Some have complained that there isn’t enough about Giffords’ recovery, but I think Kelly and Zaslow cover it adequately. We have the milestones, and a sample of the frustrations. We learn about some of the icky details, such as bathroom accidents. I think there’s enough to give a good picture of the progress of her recovery. Perhaps someday we will be able to see some of the stuff that Kelly filmed. However, as someone who has gone through a minor version of some of this, I can appreciate why Giffords is not yet ready to show this. I was greatly relieved when I no longer needed help for the toilet – and much later – could dispense with it when taking a shower.
There are some things I disagree with: At one point Kelly talks about how if you have excellent treatment, have caring friends, a positive attitude and do all that they tell you to do in rehabilitation/physical therapy, that you will recover. This isn’t true. It may be true that these things are necessary for recovery, and there is no question that they help, but they aren’t sufficient. Some injuries are too severe, and some bodies can’t heal. There is a great portion of luck involved. At least Kelly/Zaslow show this when Giffords goes to group therapy with a number of other people who have suffered traumatic brain injury. The rest of them can barely speak. Of course, Giffords received superior care because of who she is – but these people should not be faulted for not having tried hard enough. Some injuries simply leave permanent damage.
I also don’t care for Mark Kelly’s attitude towards optics and some of the rules. He resented being chewed out for driving 75 mph near the space shuttle. I agree with the official at NASA; it was a stupid thing to do. I personally feel that some rules and laws are bad/wrong – even evil – and these should be broken, resisted or changed. However, many rules and laws are made to protect society, and should be obeyed, even if they are mildly inconvenient. I think following them shows some respect for society, and although Kelly doesn’t feel this way, I have to assume that Giffords does – however, she’s not in a position to articulate everything yet.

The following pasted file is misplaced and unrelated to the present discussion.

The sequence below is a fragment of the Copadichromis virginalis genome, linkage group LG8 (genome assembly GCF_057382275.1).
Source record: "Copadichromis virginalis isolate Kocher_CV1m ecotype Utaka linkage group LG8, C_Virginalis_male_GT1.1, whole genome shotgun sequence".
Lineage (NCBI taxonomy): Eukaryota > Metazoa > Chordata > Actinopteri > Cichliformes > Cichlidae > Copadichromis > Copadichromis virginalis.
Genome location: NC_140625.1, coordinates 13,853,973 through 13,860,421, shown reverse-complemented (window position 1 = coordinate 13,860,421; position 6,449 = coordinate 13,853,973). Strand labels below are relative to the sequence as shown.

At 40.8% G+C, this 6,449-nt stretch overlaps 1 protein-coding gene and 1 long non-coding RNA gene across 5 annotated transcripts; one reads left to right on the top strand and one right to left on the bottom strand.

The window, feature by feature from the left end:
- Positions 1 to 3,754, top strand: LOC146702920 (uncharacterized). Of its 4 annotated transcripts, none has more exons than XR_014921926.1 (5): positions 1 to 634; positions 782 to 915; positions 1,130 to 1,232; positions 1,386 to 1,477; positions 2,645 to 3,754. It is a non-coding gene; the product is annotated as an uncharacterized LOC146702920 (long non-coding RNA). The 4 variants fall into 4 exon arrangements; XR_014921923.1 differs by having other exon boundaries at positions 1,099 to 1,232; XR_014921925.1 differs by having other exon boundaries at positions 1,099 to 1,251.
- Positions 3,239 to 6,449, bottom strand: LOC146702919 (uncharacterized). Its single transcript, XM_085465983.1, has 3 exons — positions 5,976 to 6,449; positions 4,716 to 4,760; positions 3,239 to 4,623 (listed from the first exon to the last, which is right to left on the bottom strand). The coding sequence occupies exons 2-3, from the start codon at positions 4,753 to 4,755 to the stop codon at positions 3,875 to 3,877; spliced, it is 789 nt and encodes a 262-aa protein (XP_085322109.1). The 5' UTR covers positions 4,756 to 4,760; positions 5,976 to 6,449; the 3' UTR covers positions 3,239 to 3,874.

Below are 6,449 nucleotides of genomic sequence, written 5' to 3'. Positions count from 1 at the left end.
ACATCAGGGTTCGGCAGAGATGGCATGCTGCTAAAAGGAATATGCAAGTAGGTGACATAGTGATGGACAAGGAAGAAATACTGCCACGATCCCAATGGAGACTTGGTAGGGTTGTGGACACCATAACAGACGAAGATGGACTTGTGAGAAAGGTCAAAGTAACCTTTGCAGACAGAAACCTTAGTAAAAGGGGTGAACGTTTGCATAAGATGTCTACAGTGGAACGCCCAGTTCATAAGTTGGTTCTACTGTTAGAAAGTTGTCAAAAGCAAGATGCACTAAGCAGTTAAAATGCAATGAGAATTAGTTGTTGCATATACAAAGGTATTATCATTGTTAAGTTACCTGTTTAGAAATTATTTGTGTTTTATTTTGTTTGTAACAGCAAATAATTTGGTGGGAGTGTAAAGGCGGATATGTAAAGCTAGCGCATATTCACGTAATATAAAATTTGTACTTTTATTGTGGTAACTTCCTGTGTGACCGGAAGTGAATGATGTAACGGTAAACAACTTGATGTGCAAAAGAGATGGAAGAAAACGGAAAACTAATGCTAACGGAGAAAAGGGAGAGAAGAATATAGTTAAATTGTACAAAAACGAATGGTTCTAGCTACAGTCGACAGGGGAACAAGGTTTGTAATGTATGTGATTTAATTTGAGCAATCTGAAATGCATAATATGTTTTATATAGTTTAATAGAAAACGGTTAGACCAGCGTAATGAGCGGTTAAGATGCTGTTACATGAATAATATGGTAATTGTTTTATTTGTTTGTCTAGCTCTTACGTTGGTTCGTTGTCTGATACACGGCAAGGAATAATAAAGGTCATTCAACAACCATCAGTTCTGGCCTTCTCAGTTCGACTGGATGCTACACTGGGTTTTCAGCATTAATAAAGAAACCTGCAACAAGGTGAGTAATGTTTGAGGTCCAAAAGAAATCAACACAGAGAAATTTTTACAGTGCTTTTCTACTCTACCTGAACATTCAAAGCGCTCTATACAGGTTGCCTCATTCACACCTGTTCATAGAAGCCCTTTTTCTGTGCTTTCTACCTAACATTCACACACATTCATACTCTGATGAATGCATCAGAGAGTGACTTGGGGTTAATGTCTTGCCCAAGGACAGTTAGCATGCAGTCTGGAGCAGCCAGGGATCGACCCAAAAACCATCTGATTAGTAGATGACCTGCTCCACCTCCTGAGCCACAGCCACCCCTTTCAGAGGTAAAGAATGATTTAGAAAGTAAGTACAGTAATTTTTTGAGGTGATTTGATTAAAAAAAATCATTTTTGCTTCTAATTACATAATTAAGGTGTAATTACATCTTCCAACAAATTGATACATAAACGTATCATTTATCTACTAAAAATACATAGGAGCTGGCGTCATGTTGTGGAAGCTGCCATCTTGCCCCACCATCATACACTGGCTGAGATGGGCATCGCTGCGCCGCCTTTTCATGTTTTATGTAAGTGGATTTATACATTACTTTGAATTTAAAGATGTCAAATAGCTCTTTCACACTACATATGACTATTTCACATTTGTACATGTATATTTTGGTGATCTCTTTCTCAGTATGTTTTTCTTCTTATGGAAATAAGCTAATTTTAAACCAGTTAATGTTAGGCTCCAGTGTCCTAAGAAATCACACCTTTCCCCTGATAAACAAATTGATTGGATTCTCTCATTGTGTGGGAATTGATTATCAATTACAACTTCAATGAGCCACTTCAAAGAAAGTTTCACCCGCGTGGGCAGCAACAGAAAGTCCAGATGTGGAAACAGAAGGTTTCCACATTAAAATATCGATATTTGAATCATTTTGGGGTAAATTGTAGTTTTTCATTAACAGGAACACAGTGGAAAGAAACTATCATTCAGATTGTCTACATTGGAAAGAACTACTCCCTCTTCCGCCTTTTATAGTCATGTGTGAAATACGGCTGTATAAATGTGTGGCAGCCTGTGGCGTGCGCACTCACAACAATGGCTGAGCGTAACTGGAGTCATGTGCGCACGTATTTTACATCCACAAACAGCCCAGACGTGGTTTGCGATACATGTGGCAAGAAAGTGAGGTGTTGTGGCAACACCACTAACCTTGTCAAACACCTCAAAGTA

The book also covers Kelly’s background and career, which as he was an astronaut, is inherently interesting. However, it’s necessary because there is only so much to write about with respect to Gabby Giffords. There’s also some repetition which pads it a little more. The language a little too plain and sometimes too upbeat (I feel as if I’m reading something written for Reader’s Digest). Yet the style has to be plain, because this is someone else speaking on Gabby’s behalf, and it would be wrong to create a voice for her which isn’t hers. And of course she is a politician, so a lot is framed very, very carefully. Nevertheless Kelly/Zaslow/Giffords cover all the important points: her background, her history, her positions on the issues (politics) and the hope that she will make a complete recovery. It also addresses more sensitive issues: her awkward relationship with her stepdaughters (and although that chapter was very carefully written, it could cause embarrassment and strain over the next few years) and more importantly, the political climate in Tucson prior to the shooting.